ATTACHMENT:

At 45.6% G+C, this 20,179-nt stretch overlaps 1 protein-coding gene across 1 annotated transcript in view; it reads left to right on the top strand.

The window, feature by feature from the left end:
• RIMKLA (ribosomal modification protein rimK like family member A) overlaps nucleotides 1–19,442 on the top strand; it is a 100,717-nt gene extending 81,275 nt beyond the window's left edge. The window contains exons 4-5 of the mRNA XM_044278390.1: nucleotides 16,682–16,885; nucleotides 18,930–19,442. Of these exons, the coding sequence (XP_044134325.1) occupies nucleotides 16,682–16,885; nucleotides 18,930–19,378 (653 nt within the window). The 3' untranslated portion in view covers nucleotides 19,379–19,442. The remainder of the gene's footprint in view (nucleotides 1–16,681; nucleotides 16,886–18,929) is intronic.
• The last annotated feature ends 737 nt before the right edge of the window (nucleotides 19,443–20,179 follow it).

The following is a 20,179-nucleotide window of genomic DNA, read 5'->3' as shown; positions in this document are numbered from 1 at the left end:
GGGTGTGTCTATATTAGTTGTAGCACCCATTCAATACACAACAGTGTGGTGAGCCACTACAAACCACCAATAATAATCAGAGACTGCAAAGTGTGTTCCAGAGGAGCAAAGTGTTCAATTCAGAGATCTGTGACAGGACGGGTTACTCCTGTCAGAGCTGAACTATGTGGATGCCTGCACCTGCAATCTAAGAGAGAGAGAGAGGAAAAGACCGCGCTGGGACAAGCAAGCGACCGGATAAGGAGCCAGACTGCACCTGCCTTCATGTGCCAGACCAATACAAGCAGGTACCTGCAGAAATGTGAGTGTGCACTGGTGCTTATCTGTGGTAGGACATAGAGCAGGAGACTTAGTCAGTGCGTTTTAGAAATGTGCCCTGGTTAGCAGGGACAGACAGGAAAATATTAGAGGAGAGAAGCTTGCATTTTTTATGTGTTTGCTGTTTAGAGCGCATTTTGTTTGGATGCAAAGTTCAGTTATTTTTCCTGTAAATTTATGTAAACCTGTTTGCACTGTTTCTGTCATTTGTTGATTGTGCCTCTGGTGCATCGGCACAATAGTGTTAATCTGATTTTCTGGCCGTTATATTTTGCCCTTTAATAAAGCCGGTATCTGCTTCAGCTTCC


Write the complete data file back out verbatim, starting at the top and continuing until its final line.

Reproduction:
At 45.6% G+C, this 20,179-nt stretch overlaps 1 protein-coding gene across 1 annotated transcript in view; it reads left to right on the top strand.

The window, feature by feature from the left end:
• RIMKLA (ribosomal modification protein rimK like family member A) overlaps nucleotides 1–19,442 on the top strand; it is a 100,717-nt gene extending 81,275 nt beyond the window's left edge. The window contains exons 4-5 of the mRNA XM_044278390.1: nucleotides 16,682–16,885; nucleotides 18,930–19,442. Of these exons, the coding sequence (XP_044134325.1) occupies nucleotides 16,682–16,885; nucleotides 18,930–19,378 (653 nt within the window). The 3' untranslated portion in view covers nucleotides 19,379–19,442. The remainder of the gene's footprint in view (nucleotides 1–16,681; nucleotides 16,886–18,929) is intronic.
• The last annotated feature ends 737 nt before the right edge of the window (nucleotides 19,443–20,179 follow it).

The following is a 20,179-nucleotide window of genomic DNA, read 5'->3' as shown; positions in this document are numbered from 1 at the left end:
GGGTGTGTCTATATTAGTTGTAGCACCCATTCAATACACAACAGTGTGGTGAGCCACTACAAACCACCAATAATAATCAGAGACTGCAAAGTGTGTTCCAGAGGAGCAAAGTGTTCAATTCAGAGATCTGTGACAGGACGGGTTACTCCTGTCAGAGCTGAACTATGTGGATGCCTGCACCTGCAATCTAAGAGAGAGAGAGAGGAAAAGACCGCGCTGGGACAAGCAAGCGACCGGATAAGGAGCCAGACTGCACCTGCCTTCATGTGCCAGACCAATACAAGCAGGTACCTGCAGAAATGTGAGTGTGCACTGGTGCTTATCTGTGGTAGGACATAGAGCAGGAGACTTAGTCAGTGCGTTTTAGAAATGTGCCCTGGTTAGCAGGGACAGACAGGAAAATATTAGAGGAGAGAAGCTTGCATTTTTTATGTGTTTGCTGTTTAGAGCGCATTTTGTTTGGATGCAAAGTTCAGTTATTTTTCCTGTAAATTTATGTAAACCTGTTTGCACTGTTTCTGTCATTTGTTGATTGTGCCTCTGGTGCATCGGCACAATAGTGTTAATCTGATTTTCTGGCCGTTATATTTTGCCCTTTAATAAAGCCGGTATCTGCTTCAGCTTCC